Flournoy: I remember one of the most difficult moments of the Iraqi government formation, sitting in the embassy in Baghdad saying, “Well, what’re we going to do? What’s our strategy to help them cohere?” Not that the U.S. was going to dictate the outcome, but how are we going to help get over this hump and move forward? Having the senior political officer at the time tell me, “Well, that’s not my job. My job, as the political officer, is to observe and report.” And I said, “I’m sorry. We invaded a country. We are occupying this country. Your job is thinking about the political strategy that’s going to help put it back together again on sustainable terms.” But that’s not what we train people to do; it’s not what we resource them to do. And I do think it’s connected to this fundamental imbalance of resources and that we didn’t put enough time, attention, thought, focus, resources into the whole civilian side of what we were doing.
Chandrasekaran: I spent a lot of time in places where we surged troops over the last several years. There is discrete impact. I’ve seen districts where security has improved. It’s incontrovertible. When you send in additional numbers of U.S. troops, good things generally follow — but for a discrete period of time. We didn’t achieve the sort of aggregate impact that we saw in Iraq. And we all know the reasons why. Ultimately, I step back and say it was not a wise expenditure of resources. Stepping back even further, we fundamentally failed to grasp the politics of that country [Afghanistan]. Our solutions were simply not tailored to the environment. And ultimately I think in many parts of the country — it’s already happening — things will essentially revert back to their natural order. And a natural order that may well in many parts of the country be simply good enough for us. But could we have gotten to that natural order without having spent as many hundreds of billions of dollars and as many years as it has taken us to get there?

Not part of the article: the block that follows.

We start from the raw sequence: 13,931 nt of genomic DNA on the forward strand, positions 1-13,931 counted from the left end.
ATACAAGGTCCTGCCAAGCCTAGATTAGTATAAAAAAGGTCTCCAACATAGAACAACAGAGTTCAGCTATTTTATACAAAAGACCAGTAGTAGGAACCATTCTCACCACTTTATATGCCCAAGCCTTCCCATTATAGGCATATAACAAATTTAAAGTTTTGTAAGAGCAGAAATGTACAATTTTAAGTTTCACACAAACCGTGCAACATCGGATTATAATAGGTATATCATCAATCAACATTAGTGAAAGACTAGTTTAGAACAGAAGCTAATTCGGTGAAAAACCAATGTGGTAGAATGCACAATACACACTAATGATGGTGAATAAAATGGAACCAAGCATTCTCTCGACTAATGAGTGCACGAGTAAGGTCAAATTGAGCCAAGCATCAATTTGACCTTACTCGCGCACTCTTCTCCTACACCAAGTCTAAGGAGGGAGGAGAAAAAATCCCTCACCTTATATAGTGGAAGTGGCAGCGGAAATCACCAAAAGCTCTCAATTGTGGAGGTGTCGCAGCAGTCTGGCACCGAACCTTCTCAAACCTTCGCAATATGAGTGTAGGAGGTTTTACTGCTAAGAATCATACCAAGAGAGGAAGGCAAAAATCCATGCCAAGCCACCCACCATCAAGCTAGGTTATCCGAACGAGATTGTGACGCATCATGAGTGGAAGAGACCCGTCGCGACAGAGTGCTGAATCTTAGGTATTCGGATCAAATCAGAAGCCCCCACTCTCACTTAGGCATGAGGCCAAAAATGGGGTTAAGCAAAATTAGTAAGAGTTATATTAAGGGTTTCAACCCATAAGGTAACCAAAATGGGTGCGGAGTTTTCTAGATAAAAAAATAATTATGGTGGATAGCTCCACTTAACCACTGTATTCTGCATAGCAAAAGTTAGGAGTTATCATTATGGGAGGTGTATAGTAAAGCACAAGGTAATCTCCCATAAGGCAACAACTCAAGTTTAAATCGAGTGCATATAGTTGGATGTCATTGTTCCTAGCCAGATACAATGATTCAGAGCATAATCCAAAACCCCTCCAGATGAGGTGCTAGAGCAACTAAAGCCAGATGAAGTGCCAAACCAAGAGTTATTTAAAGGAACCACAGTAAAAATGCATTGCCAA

Alford: If we had had the courage to make the shift four or five years ago? Absolutely. We took some of the most decentralized people in the entire world and imposed one of the most centralized constitutions on them. It’s ludicrous that President Karzai appoints a district governor and a district police chief. I’m telling you, the people where I come from — Rome, Georgia — would rise up if the president appointed the county commissioner. It’s crazy.
Dubik: Either we do everything or we do nothing. And I fear that we are throwing out counterinsurgency because we are never doing that again. But we already did that once: It was post-Vietnam. Counterinsurgency is not a strategy; it’s a way to deal with an insurgency, and if you face it again, it gives you a relatively decent structure to think through these things. It certainly shouldn’t be a national strategy. It was never designed to do that.
Mudd: We went in to do counterterrorism, and now all we talk about is counterinsurgency. So success on Sept. 12 would have been, “Is there going to be an attack against the United States?” and by 2003 that answer was no. And now we say success is: Should we have a third election? And my view would be, if the Taliban wins, I don’t care as long as we have a residual capability to eliminate the target we went in to get.
Flournoy: I think that there probably will be some point in the future where we decide to help a government deal with its problem of insurgency, and that’s the thing: It’s not our insurgency. The question is: Can we come to some consensus on what’s the right model? Is there a single right model for that, or is it really entirely case by case? To me, after the experience of the last decade or more, the El Salvador model looks a lot more attractive than the conventional occupation model of Iraq and Afghanistan, but is that just being falsely [wedded] to something? Can we generalize from these different experiences to say there is one approach that either is generally more effective or, from our own political culture, generally more acceptable and sustainable to the American people?
Alicia P.Q. Wittmeyer is the Europe editor at Foreign Policy. Her work has appeared in the Los Angeles Times, the Washington Post, and Forbes, among other places. She holds a bachelor’s degree from the University of California, Berkeley, and master’s degrees from Peking University and the London School of Economics. The P.Q. stands for Ping-Quon.